Harry Potter: The Boy Who Kept Books Alive

This morning, I read an essay entitled “Harry Potter, RIP” by fantasy writer Lev Grossman. As he pointed out, for those of us who grew up in the 70s and 80s, reading, especially fantasy books, labeled you as uncool. I sucked at sports, I didn’t care about what type of engine was in a car, and I was definitely an introvert. Add to the fact that I always had a book in my hand, and I was considered a freak. How was an 18-year-old kid supposed to explain to a girl I was attracted to that the book I had by Camus was not called The Myth of Syphilis?

Along comes Harry Potter, at a time when people are predicting the demise of books, and a cultural transformation occurs. Young people become excited about reading, and older people accept fantasy books. It was like — magic! As Grossman says in his essay: “The world changed around us: Harry Potter made everyone a little bit uncool.” And the fact is, when everyone is uncool, the uncool become cool.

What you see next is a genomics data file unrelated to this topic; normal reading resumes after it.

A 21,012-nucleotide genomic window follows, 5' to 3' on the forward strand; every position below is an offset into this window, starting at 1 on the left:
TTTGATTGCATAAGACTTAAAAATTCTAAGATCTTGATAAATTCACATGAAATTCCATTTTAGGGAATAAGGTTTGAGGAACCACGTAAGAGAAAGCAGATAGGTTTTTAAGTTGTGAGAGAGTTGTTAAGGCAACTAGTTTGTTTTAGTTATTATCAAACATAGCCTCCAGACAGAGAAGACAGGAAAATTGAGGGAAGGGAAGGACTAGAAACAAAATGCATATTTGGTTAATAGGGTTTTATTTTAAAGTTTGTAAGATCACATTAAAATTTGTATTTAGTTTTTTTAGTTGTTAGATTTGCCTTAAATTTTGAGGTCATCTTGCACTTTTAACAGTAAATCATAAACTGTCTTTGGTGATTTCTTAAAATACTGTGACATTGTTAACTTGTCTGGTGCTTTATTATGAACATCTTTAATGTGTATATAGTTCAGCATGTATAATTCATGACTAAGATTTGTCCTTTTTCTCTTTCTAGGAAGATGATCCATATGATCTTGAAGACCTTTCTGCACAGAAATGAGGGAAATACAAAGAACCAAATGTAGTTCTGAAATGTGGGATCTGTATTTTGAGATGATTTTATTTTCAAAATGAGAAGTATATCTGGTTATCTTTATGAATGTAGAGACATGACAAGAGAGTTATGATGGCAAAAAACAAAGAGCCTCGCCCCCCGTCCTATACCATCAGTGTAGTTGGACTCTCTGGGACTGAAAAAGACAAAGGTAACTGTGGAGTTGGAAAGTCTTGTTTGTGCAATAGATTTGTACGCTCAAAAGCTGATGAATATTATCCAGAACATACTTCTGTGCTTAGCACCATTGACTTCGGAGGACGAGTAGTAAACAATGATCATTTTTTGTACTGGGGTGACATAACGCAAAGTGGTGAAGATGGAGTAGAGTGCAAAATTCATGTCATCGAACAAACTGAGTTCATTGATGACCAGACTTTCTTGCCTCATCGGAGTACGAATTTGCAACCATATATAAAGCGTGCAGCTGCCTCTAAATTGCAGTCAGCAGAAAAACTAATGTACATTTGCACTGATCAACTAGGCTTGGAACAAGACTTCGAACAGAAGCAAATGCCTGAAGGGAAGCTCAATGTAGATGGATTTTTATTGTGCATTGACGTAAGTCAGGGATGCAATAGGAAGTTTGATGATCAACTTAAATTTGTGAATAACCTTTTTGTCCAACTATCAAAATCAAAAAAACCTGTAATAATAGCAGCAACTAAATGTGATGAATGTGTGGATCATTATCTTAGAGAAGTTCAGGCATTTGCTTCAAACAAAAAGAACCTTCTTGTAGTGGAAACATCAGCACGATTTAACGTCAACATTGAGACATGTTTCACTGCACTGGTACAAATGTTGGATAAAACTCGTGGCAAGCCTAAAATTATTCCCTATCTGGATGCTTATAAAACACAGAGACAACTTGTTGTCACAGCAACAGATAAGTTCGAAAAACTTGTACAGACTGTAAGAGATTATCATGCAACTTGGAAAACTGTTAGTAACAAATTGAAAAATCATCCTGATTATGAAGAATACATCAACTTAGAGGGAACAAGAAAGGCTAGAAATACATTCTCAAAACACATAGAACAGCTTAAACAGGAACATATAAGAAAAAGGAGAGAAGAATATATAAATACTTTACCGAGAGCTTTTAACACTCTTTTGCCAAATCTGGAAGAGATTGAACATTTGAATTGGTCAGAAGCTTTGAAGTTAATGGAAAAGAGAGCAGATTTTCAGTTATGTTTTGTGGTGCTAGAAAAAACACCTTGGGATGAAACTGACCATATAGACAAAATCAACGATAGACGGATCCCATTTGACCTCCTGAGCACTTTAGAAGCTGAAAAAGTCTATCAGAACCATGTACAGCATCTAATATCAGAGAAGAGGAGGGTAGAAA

I have wonderful memories of squeezing into a bookstore with my children and anxiously waiting until midnight for the next Harry Potter book to come out, and I will cherish those memories. When I look at my kids engaged in a book, laughing out loud as they read, I am aware of the impact that Harry Potter had on them and how he single-handedly managed to keep books alive.


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